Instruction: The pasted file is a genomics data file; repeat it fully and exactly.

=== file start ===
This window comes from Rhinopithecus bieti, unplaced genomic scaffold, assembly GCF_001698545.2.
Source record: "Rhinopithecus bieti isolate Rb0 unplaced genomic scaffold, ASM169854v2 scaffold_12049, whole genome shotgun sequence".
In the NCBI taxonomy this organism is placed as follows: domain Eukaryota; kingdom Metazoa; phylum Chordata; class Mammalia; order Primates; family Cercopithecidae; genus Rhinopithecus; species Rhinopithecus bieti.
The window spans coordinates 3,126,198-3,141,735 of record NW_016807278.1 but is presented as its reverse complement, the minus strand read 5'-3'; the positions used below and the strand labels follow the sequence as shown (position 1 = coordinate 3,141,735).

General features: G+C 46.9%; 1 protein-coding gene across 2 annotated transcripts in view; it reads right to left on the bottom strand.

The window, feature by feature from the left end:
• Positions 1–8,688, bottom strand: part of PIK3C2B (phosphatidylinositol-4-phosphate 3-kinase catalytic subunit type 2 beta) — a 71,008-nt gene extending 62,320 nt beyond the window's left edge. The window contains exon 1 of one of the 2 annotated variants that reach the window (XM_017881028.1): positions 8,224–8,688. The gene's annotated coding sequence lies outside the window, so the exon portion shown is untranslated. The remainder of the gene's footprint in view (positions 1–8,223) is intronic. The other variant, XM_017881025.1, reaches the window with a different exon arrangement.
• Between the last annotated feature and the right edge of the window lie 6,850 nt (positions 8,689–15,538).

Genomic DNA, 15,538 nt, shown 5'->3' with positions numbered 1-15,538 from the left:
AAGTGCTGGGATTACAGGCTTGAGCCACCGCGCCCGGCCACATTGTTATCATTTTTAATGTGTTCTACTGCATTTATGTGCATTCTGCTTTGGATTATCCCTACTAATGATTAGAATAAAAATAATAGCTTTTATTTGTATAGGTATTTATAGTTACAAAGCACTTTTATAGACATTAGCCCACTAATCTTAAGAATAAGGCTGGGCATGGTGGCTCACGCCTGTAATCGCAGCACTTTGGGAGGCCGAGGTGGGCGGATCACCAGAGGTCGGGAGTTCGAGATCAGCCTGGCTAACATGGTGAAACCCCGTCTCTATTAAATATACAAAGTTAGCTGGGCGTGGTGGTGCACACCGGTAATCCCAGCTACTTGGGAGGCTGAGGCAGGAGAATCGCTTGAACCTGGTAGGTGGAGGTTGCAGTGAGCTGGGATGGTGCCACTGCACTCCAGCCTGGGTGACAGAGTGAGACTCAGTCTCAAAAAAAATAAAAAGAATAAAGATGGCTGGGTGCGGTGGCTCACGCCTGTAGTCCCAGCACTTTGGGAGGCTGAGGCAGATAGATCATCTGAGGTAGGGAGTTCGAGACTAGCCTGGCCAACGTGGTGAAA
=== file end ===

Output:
This window comes from Rhinopithecus bieti, unplaced genomic scaffold, assembly GCF_001698545.2.
Source record: "Rhinopithecus bieti isolate Rb0 unplaced genomic scaffold, ASM169854v2 scaffold_12049, whole genome shotgun sequence".
In the NCBI taxonomy this organism is placed as follows: domain Eukaryota; kingdom Metazoa; phylum Chordata; class Mammalia; order Primates; family Cercopithecidae; genus Rhinopithecus; species Rhinopithecus bieti.
The window spans coordinates 3,126,198-3,141,735 of record NW_016807278.1 but is presented as its reverse complement, the minus strand read 5'-3'; the positions used below and the strand labels follow the sequence as shown (position 1 = coordinate 3,141,735).

General features: G+C 46.9%; 1 protein-coding gene across 2 annotated transcripts in view; it reads right to left on the bottom strand.

The window, feature by feature from the left end:
• Positions 1–8,688, bottom strand: part of PIK3C2B (phosphatidylinositol-4-phosphate 3-kinase catalytic subunit type 2 beta) — a 71,008-nt gene extending 62,320 nt beyond the window's left edge. The window contains exon 1 of one of the 2 annotated variants that reach the window (XM_017881028.1): positions 8,224–8,688. The gene's annotated coding sequence lies outside the window, so the exon portion shown is untranslated. The remainder of the gene's footprint in view (positions 1–8,223) is intronic. The other variant, XM_017881025.1, reaches the window with a different exon arrangement.
• Between the last annotated feature and the right edge of the window lie 6,850 nt (positions 8,689–15,538).

Genomic DNA, 15,538 nt, shown 5'->3' with positions numbered 1-15,538 from the left:
AAGTGCTGGGATTACAGGCTTGAGCCACCGCGCCCGGCCACATTGTTATCATTTTTAATGTGTTCTACTGCATTTATGTGCATTCTGCTTTGGATTATCCCTACTAATGATTAGAATAAAAATAATAGCTTTTATTTGTATAGGTATTTATAGTTACAAAGCACTTTTATAGACATTAGCCCACTAATCTTAAGAATAAGGCTGGGCATGGTGGCTCACGCCTGTAATCGCAGCACTTTGGGAGGCCGAGGTGGGCGGATCACCAGAGGTCGGGAGTTCGAGATCAGCCTGGCTAACATGGTGAAACCCCGTCTCTATTAAATATACAAAGTTAGCTGGGCGTGGTGGTGCACACCGGTAATCCCAGCTACTTGGGAGGCTGAGGCAGGAGAATCGCTTGAACCTGGTAGGTGGAGGTTGCAGTGAGCTGGGATGGTGCCACTGCACTCCAGCCTGGGTGACAGAGTGAGACTCAGTCTCAAAAAAAATAAAAAGAATAAAGATGGCTGGGTGCGGTGGCTCACGCCTGTAGTCCCAGCACTTTGGGAGGCTGAGGCAGATAGATCATCTGAGGTAGGGAGTTCGAGACTAGCCTGGCCAACGTGGTGAAA